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Tax Revenue and the European Debt Crisis

July 12, 2011

Taxes have been one of the main sub-themes of the current European debt crisis:  Greece needs to tighten tax enforcement as tax evasion has helped led to the Greece government’s continuous government deficit; Ireland’s refusal to increase its corporate tax rate has prevented it from receiving a more favorable interest rate on its bailout; etc.  Eurostat has recently released data on tax revenue across the EU, and the data shows an interesting picture.  The graph below shows the total tax revenue collected by an EU member in 2009 (latest year available).  The dark lines represent countries that use the euro while the light blue bars are EU countries outside of the euro.  In addition, the “PIIGS” are outlined in red.

One suggestion for solving the European debt crisis is to create an “European financial ministry” and harmonize tax rates across the EU.  As the chart shows, the tax burden varies widely across the EU, ranging from 48.1% in Denmark to 26.6% in Latvia.  Even within the Eurozone, the gap is 15.3% between high tax Belgium and low tax Ireland.  Secondly, the PIIGS tend to be clustered near the low tax end of the group.  Four of the PIIGS (those that had been seen as being the most at risk of default until recently) are four of the five countries with the lowest tax revenue in the Eurozone.  Only Slovakia has a tax revenue rate similar to these countries, but Slovakia’s tax regime had been very successful by drawing investment from Western Europe.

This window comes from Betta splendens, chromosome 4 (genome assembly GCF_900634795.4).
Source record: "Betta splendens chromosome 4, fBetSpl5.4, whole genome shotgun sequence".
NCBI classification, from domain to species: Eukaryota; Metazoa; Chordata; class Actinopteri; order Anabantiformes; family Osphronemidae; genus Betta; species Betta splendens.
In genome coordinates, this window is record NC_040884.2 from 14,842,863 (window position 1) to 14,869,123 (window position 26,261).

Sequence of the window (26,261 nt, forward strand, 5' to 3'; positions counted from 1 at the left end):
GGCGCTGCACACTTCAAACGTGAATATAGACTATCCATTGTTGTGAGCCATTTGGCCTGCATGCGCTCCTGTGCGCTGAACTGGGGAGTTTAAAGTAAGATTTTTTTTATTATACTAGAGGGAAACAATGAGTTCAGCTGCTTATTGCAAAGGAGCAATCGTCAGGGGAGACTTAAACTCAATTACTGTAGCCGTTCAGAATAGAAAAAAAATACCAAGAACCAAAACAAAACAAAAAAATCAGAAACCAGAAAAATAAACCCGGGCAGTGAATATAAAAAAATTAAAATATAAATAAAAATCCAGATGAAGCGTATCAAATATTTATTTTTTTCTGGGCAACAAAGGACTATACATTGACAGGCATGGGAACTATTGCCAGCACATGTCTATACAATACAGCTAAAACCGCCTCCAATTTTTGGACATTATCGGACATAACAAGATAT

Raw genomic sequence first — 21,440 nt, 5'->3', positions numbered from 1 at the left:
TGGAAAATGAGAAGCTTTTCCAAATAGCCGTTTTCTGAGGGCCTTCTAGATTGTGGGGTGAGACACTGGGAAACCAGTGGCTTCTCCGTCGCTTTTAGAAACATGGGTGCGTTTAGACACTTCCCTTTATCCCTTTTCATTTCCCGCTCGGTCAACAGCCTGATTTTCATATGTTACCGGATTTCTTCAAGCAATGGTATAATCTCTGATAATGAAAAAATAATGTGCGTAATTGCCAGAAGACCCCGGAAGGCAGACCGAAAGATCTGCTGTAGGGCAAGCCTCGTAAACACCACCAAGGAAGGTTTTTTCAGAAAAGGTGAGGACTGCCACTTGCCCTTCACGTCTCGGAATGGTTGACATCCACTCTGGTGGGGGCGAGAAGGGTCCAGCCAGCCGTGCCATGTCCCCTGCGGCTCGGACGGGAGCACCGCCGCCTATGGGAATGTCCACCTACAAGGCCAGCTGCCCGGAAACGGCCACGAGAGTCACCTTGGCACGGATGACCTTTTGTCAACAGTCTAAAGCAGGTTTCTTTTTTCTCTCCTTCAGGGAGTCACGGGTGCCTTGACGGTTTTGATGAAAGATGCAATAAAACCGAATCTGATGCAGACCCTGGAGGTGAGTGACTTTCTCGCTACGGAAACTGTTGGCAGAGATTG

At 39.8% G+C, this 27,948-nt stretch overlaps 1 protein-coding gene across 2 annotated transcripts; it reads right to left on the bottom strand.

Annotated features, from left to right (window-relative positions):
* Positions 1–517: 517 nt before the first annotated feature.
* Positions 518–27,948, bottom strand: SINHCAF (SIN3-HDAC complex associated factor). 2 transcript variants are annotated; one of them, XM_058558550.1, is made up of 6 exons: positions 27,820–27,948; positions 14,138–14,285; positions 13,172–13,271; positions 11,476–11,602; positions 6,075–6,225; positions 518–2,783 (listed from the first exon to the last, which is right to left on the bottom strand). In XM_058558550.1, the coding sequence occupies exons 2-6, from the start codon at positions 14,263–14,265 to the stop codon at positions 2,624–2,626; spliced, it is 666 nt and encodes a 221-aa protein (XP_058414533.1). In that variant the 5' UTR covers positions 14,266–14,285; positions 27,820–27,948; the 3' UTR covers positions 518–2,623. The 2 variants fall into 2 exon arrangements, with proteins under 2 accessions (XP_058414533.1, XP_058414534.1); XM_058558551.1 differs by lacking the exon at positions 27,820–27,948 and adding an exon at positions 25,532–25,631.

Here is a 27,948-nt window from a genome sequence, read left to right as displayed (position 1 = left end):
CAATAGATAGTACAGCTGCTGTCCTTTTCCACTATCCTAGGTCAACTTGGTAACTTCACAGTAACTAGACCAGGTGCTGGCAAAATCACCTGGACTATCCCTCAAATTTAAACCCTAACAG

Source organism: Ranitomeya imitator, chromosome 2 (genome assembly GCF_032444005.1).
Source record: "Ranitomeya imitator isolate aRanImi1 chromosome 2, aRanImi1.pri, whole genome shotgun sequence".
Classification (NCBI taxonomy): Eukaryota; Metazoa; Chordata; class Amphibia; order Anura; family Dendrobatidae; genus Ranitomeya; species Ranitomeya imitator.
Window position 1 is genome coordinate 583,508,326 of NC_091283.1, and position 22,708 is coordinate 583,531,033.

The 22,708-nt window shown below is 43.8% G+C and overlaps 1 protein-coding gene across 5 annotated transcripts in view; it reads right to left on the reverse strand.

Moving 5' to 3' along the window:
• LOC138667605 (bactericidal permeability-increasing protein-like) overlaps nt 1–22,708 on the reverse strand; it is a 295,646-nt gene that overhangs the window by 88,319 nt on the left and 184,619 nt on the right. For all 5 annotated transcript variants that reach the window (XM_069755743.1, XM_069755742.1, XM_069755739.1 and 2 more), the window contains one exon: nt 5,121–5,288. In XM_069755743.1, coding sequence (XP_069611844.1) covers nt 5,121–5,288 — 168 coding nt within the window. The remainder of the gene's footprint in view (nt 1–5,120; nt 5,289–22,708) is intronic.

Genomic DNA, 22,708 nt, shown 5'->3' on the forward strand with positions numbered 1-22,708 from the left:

The fifth PIIGS is Italy, which had managed to appear to be the PIIGS most likely to survive the debt crisis relatively well.  However, in the last week the markets have started to focus on Italy due to a new austerity budget and differences between Prime Minister Silvio Berlusconi and Finance Minister Giulio Tremonti.  Italy has long had the largest government debt in Europe in absolute size, yet is also has the second highest tax collection rate among the Eurozone at 43.1%.  With this high rate, it is not clear that Italy could really increase taxes to pay for its debt as bond interest rates increase, but instead will have to decease spending in other areas.

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